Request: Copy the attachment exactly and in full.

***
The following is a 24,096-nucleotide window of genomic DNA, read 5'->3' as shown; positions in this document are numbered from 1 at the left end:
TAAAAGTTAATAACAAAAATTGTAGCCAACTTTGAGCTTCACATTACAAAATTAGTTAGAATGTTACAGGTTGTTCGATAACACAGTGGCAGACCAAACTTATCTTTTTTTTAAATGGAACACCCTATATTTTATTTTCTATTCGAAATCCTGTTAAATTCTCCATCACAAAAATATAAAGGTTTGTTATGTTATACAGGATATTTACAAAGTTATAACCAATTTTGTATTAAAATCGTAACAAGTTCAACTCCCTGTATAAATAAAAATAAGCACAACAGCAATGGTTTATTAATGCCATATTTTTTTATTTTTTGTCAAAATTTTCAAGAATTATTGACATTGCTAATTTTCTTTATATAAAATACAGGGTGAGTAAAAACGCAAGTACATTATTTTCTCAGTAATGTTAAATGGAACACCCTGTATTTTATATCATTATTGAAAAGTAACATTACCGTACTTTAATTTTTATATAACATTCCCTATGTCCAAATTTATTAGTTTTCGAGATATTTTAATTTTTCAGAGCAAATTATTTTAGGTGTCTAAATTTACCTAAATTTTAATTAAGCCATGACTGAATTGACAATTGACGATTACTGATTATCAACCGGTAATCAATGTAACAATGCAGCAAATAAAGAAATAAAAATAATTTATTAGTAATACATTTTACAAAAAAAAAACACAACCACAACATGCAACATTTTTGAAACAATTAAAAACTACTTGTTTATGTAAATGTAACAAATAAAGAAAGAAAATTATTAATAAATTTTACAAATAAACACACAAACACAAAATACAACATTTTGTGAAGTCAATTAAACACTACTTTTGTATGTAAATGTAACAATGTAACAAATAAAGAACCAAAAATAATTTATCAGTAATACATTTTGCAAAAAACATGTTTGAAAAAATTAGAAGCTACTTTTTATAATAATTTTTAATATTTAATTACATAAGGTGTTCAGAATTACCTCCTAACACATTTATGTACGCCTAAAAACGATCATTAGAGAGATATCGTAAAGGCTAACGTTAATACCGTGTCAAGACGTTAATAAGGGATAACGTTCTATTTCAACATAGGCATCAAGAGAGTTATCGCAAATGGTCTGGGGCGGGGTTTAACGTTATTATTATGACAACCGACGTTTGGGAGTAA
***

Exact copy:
The following is a 24,096-nucleotide window of genomic DNA, read 5'->3' as shown; positions in this document are numbered from 1 at the left end:
TAAAAGTTAATAACAAAAATTGTAGCCAACTTTGAGCTTCACATTACAAAATTAGTTAGAATGTTACAGGTTGTTCGATAACACAGTGGCAGACCAAACTTATCTTTTTTTTAAATGGAACACCCTATATTTTATTTTCTATTCGAAATCCTGTTAAATTCTCCATCACAAAAATATAAAGGTTTGTTATGTTATACAGGATATTTACAAAGTTATAACCAATTTTGTATTAAAATCGTAACAAGTTCAACTCCCTGTATAAATAAAAATAAGCACAACAGCAATGGTTTATTAATGCCATATTTTTTTATTTTTTGTCAAAATTTTCAAGAATTATTGACATTGCTAATTTTCTTTATATAAAATACAGGGTGAGTAAAAACGCAAGTACATTATTTTCTCAGTAATGTTAAATGGAACACCCTGTATTTTATATCATTATTGAAAAGTAACATTACCGTACTTTAATTTTTATATAACATTCCCTATGTCCAAATTTATTAGTTTTCGAGATATTTTAATTTTTCAGAGCAAATTATTTTAGGTGTCTAAATTTACCTAAATTTTAATTAAGCCATGACTGAATTGACAATTGACGATTACTGATTATCAACCGGTAATCAATGTAACAATGCAGCAAATAAAGAAATAAAAATAATTTATTAGTAATACATTTTACAAAAAAAAAACACAACCACAACATGCAACATTTTTGAAACAATTAAAAACTACTTGTTTATGTAAATGTAACAAATAAAGAAAGAAAATTATTAATAAATTTTACAAATAAACACACAAACACAAAATACAACATTTTGTGAAGTCAATTAAACACTACTTTTGTATGTAAATGTAACAATGTAACAAATAAAGAACCAAAAATAATTTATCAGTAATACATTTTGCAAAAAACATGTTTGAAAAAATTAGAAGCTACTTTTTATAATAATTTTTAATATTTAATTACATAAGGTGTTCAGAATTACCTCCTAACACATTTATGTACGCCTAAAAACGATCATTAGAGAGATATCGTAAAGGCTAACGTTAATACCGTGTCAAGACGTTAATAAGGGATAACGTTCTATTTCAACATAGGCATCAAGAGAGTTATCGCAAATGGTCTGGGGCGGGGTTTAACGTTATTATTATGACAACCGACGTTTGGGAGTAA